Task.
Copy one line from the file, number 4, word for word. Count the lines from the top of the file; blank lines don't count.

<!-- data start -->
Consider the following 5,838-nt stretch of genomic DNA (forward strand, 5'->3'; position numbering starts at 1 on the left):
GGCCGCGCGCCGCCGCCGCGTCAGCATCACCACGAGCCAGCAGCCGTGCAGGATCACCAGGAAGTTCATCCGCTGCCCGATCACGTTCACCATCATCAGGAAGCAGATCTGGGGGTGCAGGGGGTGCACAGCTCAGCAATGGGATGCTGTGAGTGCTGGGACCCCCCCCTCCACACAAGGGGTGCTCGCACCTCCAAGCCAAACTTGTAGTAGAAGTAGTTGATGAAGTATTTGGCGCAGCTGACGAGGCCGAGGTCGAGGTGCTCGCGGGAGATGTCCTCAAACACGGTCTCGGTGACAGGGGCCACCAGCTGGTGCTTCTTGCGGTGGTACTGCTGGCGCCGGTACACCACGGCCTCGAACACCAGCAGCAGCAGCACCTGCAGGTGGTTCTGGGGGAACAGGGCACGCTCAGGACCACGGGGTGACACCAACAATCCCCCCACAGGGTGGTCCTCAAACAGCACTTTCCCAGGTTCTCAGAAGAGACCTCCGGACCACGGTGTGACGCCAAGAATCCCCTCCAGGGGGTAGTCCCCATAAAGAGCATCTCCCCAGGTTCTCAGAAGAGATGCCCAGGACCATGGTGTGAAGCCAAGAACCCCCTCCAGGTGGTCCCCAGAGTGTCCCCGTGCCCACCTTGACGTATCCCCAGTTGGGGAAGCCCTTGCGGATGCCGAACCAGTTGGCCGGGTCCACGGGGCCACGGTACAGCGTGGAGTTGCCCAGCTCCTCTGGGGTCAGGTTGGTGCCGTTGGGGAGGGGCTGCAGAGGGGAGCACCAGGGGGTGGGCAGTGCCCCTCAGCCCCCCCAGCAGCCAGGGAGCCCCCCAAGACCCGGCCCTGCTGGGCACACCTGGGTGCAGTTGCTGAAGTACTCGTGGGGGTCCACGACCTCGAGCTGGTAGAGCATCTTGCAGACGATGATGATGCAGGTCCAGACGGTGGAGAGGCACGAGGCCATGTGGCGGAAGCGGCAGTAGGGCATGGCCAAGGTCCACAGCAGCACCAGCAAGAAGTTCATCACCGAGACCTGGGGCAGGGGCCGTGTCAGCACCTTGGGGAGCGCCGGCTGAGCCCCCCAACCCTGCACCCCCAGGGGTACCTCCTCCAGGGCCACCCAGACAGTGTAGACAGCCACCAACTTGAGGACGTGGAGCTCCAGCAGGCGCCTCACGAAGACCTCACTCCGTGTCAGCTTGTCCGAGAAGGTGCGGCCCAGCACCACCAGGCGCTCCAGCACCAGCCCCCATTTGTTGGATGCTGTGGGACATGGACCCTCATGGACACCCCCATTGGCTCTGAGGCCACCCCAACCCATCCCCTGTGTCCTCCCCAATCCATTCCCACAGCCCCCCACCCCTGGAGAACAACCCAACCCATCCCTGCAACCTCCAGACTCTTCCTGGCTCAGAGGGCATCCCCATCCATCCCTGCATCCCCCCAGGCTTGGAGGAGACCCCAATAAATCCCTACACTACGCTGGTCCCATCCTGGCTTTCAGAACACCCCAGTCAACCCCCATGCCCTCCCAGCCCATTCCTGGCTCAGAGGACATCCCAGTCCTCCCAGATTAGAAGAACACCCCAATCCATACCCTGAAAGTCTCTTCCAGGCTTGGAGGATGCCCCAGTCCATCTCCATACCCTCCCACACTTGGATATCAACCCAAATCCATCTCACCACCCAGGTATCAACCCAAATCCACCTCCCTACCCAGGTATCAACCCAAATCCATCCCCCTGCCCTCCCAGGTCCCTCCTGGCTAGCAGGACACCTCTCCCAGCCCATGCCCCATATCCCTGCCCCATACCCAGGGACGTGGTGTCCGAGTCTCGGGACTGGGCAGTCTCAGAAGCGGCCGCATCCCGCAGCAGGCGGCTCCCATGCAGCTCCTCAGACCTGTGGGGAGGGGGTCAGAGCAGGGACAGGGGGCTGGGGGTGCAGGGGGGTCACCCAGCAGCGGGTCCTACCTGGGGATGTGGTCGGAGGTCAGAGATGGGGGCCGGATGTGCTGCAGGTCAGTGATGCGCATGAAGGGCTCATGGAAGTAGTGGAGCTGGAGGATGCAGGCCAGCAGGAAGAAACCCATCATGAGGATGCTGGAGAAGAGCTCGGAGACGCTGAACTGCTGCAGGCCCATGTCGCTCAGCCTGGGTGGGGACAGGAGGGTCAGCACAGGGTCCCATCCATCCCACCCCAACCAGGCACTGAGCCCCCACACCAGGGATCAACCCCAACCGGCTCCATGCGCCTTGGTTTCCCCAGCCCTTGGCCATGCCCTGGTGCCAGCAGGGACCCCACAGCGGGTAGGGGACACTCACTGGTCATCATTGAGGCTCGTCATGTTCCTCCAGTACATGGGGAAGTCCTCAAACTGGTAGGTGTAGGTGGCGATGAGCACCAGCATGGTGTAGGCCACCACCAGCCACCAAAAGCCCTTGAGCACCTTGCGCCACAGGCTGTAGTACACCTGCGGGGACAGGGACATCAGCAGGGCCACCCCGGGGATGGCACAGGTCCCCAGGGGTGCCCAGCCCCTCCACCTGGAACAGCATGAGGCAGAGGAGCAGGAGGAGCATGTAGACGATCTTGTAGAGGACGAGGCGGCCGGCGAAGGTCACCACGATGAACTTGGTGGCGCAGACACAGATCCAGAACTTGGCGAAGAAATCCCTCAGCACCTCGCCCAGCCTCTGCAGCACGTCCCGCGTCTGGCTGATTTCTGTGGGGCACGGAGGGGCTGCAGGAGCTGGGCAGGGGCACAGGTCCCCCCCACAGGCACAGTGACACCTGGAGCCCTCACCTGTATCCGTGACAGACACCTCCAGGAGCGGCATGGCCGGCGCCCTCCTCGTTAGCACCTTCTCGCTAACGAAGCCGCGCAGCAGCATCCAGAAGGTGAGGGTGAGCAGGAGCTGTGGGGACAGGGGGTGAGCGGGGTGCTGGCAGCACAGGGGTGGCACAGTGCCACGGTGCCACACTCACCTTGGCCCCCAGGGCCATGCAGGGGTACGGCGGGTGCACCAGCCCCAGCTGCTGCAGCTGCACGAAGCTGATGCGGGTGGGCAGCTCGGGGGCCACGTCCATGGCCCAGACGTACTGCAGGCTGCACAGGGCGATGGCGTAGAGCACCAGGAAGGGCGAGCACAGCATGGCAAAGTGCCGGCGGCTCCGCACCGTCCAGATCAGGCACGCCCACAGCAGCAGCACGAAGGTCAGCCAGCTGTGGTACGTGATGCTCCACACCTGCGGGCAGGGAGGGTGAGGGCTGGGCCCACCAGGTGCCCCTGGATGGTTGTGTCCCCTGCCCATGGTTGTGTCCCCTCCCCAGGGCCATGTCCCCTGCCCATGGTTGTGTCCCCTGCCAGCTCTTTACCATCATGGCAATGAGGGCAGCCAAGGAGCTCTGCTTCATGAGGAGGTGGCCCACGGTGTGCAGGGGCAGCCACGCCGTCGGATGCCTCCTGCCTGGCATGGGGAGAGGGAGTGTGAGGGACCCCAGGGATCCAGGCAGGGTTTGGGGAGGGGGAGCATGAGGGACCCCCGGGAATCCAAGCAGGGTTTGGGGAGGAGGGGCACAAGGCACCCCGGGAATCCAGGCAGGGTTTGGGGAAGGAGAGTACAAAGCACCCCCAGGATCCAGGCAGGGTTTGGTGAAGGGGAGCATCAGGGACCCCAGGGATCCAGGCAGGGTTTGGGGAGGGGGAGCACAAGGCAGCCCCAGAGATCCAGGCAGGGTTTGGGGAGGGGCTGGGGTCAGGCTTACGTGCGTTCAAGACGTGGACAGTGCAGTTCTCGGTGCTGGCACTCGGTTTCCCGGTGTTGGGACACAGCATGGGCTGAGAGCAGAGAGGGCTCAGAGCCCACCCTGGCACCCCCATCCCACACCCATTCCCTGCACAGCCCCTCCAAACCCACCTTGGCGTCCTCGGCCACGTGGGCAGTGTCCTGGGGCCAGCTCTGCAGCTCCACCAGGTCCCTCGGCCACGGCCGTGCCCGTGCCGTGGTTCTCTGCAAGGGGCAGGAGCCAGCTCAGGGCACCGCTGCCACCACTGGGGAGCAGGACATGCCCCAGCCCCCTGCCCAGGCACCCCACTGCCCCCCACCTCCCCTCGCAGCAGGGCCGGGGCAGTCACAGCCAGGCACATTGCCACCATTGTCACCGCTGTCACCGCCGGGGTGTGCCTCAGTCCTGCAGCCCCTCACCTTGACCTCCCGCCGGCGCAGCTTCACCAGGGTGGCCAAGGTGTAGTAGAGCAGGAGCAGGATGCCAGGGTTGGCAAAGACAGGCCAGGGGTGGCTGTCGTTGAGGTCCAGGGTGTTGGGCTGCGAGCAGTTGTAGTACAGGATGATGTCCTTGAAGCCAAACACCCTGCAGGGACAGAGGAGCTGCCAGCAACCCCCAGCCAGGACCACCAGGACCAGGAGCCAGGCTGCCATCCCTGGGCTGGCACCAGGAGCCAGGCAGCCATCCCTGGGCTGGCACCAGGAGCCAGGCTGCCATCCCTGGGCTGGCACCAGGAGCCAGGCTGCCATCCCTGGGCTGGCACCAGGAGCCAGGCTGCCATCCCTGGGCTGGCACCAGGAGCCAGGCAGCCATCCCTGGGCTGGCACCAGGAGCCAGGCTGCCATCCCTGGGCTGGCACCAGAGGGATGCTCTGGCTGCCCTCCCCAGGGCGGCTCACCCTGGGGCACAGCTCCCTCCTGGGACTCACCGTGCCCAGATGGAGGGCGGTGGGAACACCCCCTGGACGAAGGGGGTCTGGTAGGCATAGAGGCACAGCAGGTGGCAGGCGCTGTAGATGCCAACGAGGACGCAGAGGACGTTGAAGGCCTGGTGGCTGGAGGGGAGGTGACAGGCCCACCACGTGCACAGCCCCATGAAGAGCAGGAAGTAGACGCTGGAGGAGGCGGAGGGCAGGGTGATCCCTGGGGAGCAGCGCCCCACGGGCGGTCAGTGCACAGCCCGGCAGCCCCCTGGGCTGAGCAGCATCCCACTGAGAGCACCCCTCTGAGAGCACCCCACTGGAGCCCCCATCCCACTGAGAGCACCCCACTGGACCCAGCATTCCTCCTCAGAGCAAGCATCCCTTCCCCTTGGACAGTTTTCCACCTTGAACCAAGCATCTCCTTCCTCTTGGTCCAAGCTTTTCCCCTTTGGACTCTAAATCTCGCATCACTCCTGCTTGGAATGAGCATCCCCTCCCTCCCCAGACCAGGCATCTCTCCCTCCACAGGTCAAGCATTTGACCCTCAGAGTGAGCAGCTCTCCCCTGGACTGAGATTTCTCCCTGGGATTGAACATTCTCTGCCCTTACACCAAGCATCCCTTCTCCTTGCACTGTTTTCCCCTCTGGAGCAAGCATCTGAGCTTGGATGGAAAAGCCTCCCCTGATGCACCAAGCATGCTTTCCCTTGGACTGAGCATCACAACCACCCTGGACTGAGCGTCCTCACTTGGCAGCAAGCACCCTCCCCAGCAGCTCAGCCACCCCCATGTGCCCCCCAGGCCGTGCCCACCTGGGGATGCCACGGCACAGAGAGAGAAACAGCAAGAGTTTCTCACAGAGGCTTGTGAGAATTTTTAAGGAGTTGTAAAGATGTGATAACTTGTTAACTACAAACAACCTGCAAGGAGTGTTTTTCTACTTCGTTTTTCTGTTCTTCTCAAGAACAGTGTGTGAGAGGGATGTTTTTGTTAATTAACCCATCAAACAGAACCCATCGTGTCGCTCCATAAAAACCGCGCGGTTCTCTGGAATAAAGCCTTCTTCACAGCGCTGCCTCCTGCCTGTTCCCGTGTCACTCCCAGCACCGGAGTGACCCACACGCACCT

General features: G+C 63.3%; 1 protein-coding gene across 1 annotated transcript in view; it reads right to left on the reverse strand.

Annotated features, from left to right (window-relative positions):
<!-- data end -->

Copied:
Annotated features, from left to right (window-relative positions):